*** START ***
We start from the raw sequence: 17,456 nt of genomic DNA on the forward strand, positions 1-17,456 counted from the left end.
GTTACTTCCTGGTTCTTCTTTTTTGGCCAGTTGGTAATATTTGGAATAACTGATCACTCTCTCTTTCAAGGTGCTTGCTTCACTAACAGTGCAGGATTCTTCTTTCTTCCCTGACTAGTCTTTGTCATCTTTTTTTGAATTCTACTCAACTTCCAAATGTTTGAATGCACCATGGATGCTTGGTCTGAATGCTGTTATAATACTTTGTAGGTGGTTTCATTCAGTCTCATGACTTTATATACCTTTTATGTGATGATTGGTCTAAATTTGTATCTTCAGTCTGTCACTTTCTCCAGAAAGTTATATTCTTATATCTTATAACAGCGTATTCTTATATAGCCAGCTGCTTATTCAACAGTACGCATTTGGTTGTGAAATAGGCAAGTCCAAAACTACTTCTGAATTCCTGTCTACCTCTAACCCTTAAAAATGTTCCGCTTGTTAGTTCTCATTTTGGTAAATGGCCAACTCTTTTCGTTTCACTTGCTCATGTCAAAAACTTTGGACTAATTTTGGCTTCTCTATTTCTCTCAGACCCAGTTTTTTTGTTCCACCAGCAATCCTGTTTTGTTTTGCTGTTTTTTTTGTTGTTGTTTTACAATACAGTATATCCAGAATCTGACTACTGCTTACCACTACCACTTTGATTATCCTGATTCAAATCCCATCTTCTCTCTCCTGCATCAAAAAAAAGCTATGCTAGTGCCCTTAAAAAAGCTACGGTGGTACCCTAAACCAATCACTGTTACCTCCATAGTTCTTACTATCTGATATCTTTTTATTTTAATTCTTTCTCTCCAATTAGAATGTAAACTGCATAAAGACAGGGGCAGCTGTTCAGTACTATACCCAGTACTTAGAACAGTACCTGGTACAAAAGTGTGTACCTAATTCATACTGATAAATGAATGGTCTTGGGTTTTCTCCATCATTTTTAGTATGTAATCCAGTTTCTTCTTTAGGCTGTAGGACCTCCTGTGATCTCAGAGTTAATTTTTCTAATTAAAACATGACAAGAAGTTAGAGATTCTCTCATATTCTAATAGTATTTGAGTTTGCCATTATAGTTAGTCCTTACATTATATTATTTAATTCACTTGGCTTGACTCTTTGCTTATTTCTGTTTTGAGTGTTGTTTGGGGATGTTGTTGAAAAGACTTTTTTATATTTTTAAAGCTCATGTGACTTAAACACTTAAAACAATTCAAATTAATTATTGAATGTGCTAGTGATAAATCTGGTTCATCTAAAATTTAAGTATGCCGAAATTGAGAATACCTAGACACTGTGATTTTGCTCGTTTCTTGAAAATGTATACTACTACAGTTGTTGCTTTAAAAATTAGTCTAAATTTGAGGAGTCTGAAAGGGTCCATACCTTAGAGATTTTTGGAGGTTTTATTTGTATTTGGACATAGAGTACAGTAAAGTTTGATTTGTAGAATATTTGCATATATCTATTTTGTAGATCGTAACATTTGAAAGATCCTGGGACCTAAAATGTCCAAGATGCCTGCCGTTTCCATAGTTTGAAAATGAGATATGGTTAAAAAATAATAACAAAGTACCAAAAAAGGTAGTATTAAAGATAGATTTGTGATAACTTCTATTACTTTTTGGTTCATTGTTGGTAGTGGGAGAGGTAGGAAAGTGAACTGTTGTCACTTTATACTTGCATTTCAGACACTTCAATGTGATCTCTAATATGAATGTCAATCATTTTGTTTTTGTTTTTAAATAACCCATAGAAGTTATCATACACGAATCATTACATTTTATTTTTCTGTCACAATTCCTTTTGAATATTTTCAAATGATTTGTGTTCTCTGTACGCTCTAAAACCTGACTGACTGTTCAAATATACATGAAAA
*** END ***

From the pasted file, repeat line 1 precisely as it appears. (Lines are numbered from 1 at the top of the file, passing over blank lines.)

We start from the raw sequence: 17,456 nt of genomic DNA on the forward strand, positions 1-17,456 counted from the left end.